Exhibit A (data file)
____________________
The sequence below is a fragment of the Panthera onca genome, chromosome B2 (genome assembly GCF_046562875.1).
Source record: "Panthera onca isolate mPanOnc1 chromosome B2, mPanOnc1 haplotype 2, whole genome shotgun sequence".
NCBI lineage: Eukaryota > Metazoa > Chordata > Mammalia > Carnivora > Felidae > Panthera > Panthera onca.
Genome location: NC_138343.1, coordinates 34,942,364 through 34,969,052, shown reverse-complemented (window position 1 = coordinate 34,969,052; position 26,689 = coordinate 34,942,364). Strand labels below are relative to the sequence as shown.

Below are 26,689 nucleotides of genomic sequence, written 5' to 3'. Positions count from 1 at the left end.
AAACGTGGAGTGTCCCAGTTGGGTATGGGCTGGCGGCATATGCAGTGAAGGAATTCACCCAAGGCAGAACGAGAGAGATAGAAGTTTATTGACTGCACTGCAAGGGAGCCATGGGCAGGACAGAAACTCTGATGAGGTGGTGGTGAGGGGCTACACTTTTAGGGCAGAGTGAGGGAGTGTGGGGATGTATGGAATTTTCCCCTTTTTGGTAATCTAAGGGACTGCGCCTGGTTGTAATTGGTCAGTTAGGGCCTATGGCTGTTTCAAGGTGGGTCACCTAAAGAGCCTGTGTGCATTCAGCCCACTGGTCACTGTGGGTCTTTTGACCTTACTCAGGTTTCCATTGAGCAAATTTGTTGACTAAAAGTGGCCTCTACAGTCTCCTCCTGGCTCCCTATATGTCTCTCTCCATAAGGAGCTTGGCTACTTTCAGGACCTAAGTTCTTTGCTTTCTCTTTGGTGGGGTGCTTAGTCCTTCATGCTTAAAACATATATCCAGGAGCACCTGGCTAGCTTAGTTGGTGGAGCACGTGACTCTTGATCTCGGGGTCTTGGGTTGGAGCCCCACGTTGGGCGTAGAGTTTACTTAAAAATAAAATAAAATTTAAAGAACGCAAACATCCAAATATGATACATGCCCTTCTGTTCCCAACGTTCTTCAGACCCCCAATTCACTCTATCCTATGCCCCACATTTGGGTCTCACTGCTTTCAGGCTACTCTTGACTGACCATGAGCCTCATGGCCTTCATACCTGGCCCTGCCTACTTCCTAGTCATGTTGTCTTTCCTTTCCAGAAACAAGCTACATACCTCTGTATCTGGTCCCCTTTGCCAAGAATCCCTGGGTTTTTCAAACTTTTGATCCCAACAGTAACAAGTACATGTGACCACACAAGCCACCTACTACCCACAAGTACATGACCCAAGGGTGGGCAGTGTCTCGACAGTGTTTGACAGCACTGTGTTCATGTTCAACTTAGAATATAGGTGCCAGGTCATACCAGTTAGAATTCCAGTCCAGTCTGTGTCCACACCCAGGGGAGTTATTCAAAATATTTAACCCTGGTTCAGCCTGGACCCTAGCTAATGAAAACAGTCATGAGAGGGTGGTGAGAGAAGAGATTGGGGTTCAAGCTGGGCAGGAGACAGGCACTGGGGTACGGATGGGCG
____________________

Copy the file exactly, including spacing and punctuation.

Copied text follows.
The sequence below is a fragment of the Panthera onca genome, chromosome B2 (genome assembly GCF_046562875.1).
Source record: "Panthera onca isolate mPanOnc1 chromosome B2, mPanOnc1 haplotype 2, whole genome shotgun sequence".
NCBI lineage: Eukaryota > Metazoa > Chordata > Mammalia > Carnivora > Felidae > Panthera > Panthera onca.
Genome location: NC_138343.1, coordinates 34,942,364 through 34,969,052, shown reverse-complemented (window position 1 = coordinate 34,969,052; position 26,689 = coordinate 34,942,364). Strand labels below are relative to the sequence as shown.

Below are 26,689 nucleotides of genomic sequence, written 5' to 3'. Positions count from 1 at the left end.
AAACGTGGAGTGTCCCAGTTGGGTATGGGCTGGCGGCATATGCAGTGAAGGAATTCACCCAAGGCAGAACGAGAGAGATAGAAGTTTATTGACTGCACTGCAAGGGAGCCATGGGCAGGACAGAAACTCTGATGAGGTGGTGGTGAGGGGCTACACTTTTAGGGCAGAGTGAGGGAGTGTGGGGATGTATGGAATTTTCCCCTTTTTGGTAATCTAAGGGACTGCGCCTGGTTGTAATTGGTCAGTTAGGGCCTATGGCTGTTTCAAGGTGGGTCACCTAAAGAGCCTGTGTGCATTCAGCCCACTGGTCACTGTGGGTCTTTTGACCTTACTCAGGTTTCCATTGAGCAAATTTGTTGACTAAAAGTGGCCTCTACAGTCTCCTCCTGGCTCCCTATATGTCTCTCTCCATAAGGAGCTTGGCTACTTTCAGGACCTAAGTTCTTTGCTTTCTCTTTGGTGGGGTGCTTAGTCCTTCATGCTTAAAACATATATCCAGGAGCACCTGGCTAGCTTAGTTGGTGGAGCACGTGACTCTTGATCTCGGGGTCTTGGGTTGGAGCCCCACGTTGGGCGTAGAGTTTACTTAAAAATAAAATAAAATTTAAAGAACGCAAACATCCAAATATGATACATGCCCTTCTGTTCCCAACGTTCTTCAGACCCCCAATTCACTCTATCCTATGCCCCACATTTGGGTCTCACTGCTTTCAGGCTACTCTTGACTGACCATGAGCCTCATGGCCTTCATACCTGGCCCTGCCTACTTCCTAGTCATGTTGTCTTTCCTTTCCAGAAACAAGCTACATACCTCTGTATCTGGTCCCCTTTGCCAAGAATCCCTGGGTTTTTCAAACTTTTGATCCCAACAGTAACAAGTACATGTGACCACACAAGCCACCTACTACCCACAAGTACATGACCCAAGGGTGGGCAGTGTCTCGACAGTGTTTGACAGCACTGTGTTCATGTTCAACTTAGAATATAGGTGCCAGGTCATACCAGTTAGAATTCCAGTCCAGTCTGTGTCCACACCCAGGGGAGTTATTCAAAATATTTAACCCTGGTTCAGCCTGGACCCTAGCTAATGAAAACAGTCATGAGAGGGTGGTGAGAGAAGAGATTGGGGTTCAAGCTGGGCAGGAGACAGGCACTGGGGTACGGATGGGCG